Now Paul is in prison, and the Philippian believers have heard the news. Their dear teacher, Paul, is in chains in Rome awaiting trial before Ceasar. As you can imagine, the outcome does not look good, and the church in Philippi has sent at least one letter to Paul expressing their concern and offering their prayers for him. Paul writes to reassure them, and to encourage them to remain steadfast in their own faith.
A Life Worthy of the Gospel
In the verses we did not read this morning, Paul reminds the Philippian congregation of his circumstances. He is in prison in Rome, about to be tried before the emperor. The possibilities are that he will be found innocent of the charges against him and set free — he will get to keep on living. Or, he will be found guilty and be put to death. All of Paul’s friends are very concerned, but Paul assures them that the choice between life and death has taken on new meaning. They’re almost the same to Paul.
Paul says, “For me to live is Christ and to die is gain.” Then, he explains what he means. It’s better for Paul to go to be with Christ, no doubt. But, it’s better for the Philippians, and others, for Paul to remain alive, and continue to teach them. So, Paul assures them, I’m sure I’ll be around a little while longer. But, then he urges them to “live lives worthy of the gospel.”
By worthy of the Gospel, Paul does not mean that the Philippians are earning their salvation. Rather, he encourages them to live lives that reflect the good news of God through Christ. How will they know if they are living lives worthy of the gospel? Well, Paul gives them some clues.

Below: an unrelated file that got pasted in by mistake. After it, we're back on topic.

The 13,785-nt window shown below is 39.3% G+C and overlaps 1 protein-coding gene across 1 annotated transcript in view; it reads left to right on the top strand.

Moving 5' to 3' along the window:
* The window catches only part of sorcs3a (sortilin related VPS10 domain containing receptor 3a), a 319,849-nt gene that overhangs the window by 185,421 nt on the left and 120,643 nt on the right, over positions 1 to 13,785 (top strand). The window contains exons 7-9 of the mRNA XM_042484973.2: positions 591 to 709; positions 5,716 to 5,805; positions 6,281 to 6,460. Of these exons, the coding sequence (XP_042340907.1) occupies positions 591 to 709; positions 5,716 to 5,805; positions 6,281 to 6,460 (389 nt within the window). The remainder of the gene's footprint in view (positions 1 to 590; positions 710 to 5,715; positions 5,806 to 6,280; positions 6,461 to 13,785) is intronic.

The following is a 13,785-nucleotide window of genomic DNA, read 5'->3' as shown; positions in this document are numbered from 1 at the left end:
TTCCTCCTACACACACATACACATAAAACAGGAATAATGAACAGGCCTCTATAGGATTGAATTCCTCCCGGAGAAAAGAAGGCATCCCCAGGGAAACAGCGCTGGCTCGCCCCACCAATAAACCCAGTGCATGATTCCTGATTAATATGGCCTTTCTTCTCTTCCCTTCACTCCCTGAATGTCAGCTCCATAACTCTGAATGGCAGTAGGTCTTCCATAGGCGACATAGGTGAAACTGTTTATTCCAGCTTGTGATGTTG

First, they will stand firm. The image here is of someone with good footing on slippery soil. A person who has planted his feet in such a manner as to be unmoveable. The Greek word is hupomone’ — and it literally means to ’stand under.’ Hupo- is the prefix that we use most often when we use the term hypodermicneedle. A hypodermic needle is one that puts the medicine we need — the shot — under our skin.
The idea is that they are standing under a heavy load, a burden that weighs down on them. But, because their footing is firm, the Philippians are not moved or shaken. They bear the burden well.
Secondly, they stand firm together. Paul encourages them to stand as ‘one spirit.’ Literally, ‘one soul.’ Act as one. Stand as one. They are a community of faith, and particularly in times of testing they are to stand together. Very much like Benjamin Franklin, a signer of the Declaration of Independence, who turned to his colleagues and said, “Gentlemen, we must all hang together, or assuredly we shall all hang separately.”
Unity of the body of Christ is Paul’s message to the Philippian church. Apparently there were two women in the church that had a disagreement. Euodia and Syntyche were at each other for some reason, and Paul meant to reunite them and strengthen the Philippian church.
Thirdly, they will stand firm together in the struggle for the Gospel. Paul uses the word contending to describe the struggle they are having. The picture there is of an athletic contest — a wrestling match or a race — where the athletes are contending, struggling, for the victory. But, this is not individual effort. It’s a team sport, and Paul wants them to be victorious in the contest.